Below trend growth to continue
While China remains our biggest trading partner, other emerging Asian nations – including ASEAN, Hong Kong, South Korea and Taiwan – are critical sources of imports and exports for Aussie SMEs. Understanding these regional economies and their distinct differences is critical.
Emerging Asian nations are critical sources of imports and exports for Australia’s SMEs so it’s important to understand these economies and their distinct differences.
The siren song of Asia is attracting Aussie businesses in unprecedented numbers. NAB’s customer base shows one in four of our Australian business customers are active in Asia (importing, exporting or both), and over 40 to 50 percent of our large corporate and institutional customers have operations in or active engagements with Asia. Over 70 percent of our SME customers’ international dealings are focused on Asia, with many of these based on well-established relationships. More than half believe their activity in Asia will grow.
What’s clear is that Australian businesses cannot afford to only think nationally – they need to think regionally when it comes to understanding macro-economic dynamics.
Accounting for 39 percent of our export market and 18.1 percent of imports, China is naturally always top of mind for Australian businesses looking to grow regionally. But other emerging Asian nations are still very important. Their diversity can make it challenging to grasp the dynamics, but it’s important to understand both general Asian trends and how different economies are performing.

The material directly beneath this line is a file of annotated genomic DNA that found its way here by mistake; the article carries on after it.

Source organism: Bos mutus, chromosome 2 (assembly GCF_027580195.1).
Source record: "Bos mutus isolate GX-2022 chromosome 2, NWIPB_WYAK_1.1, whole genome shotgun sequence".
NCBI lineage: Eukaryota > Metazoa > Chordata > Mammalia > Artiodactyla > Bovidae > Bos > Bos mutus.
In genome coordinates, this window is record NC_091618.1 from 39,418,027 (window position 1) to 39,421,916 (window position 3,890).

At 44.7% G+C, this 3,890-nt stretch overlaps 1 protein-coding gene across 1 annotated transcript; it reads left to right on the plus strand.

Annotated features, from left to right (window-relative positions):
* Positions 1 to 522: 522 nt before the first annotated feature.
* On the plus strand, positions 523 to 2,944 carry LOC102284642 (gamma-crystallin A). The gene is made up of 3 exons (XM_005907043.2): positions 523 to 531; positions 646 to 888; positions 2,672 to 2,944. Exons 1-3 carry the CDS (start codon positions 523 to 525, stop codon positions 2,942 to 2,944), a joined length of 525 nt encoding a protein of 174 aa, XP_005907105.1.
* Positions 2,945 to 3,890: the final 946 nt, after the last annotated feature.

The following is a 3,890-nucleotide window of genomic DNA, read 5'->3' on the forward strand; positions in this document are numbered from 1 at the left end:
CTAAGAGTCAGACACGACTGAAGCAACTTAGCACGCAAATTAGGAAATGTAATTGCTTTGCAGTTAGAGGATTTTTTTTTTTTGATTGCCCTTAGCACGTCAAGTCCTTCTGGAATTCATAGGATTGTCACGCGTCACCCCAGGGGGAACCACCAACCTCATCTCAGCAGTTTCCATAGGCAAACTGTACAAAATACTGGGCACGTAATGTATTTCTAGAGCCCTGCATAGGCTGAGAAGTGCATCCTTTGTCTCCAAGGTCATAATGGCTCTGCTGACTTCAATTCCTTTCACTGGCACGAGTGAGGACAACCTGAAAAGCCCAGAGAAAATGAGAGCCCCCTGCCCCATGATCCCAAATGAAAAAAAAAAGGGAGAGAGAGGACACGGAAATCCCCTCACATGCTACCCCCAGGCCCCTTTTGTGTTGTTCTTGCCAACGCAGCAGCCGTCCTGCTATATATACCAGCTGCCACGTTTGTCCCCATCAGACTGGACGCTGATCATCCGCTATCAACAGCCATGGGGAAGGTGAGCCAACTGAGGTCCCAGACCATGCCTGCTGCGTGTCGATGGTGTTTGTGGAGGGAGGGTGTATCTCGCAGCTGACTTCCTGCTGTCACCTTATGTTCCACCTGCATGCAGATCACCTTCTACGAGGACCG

We’re forecasting 7.25 percent growth in China in 2014 – only a slight dip on the
7.75 percent posted in 2013. While this remains the standout growth opportunity, we’re anticipating fairly steady growth across the emerging economies of ASEAN, Hong Kong, South Korea and Taiwan. We expect 4.1 percent growth this year and 4.4 percent in 2015.
While there aren’t any real Asian tiger economies getting ready to roar, we expect to see small and steady improvement across the region.
It’s equally important to understand that the region isn’t one big homogenous area – there are different macro-economic drivers that will affect different East Asian economies quite dramatically. In Thailand, for example, political risk is heightened and that can affect how non-indigenous businesses operate. In Indonesia, inflationary pressures and high interest rates have contributed to holding back ASEAN growth.
Nonetheless, we are optimistic about Indonesia in particular, which we expect to stabilise in the medium term. Indonesia is a highly domestic demand-oriented economy, and as such has been relatively protected from global economic cycles. While we see no big structural changes ahead in Indonesia in the short-term, we do foresee some expansion outside the domestic focus over the longer term that could benefit businesses engaged with Indonesia.
The slight jump in growth across the region is currently being driven by Taiwan, Malaysia and South Korea, where export demand has been high. The strongest lifts in exports were seen in Malaysia and South Korea, resulting in faster growth in industrial outputs and imports.
Overall a key opportunity exists for Australia’s agribusinesses to be a clean, green food supply chain across Asia, and we’re seeing heightened demand for Australian beef as economies across Asia increase their protein demand. While China is a key protein consumer given its rapid urbanisation, we’re also seeing more demand from other emerging Asian economies for our beef.
Ultimately, it pays to understand regional nuances. While a China strategy is important for many businesses, don’t ignore the opportunities available Asia-wide.
This article was first published in Business View magazine (May 2014). For more articles and interactivity, download the iPad edition of Business View for free via our new app NAB Think.
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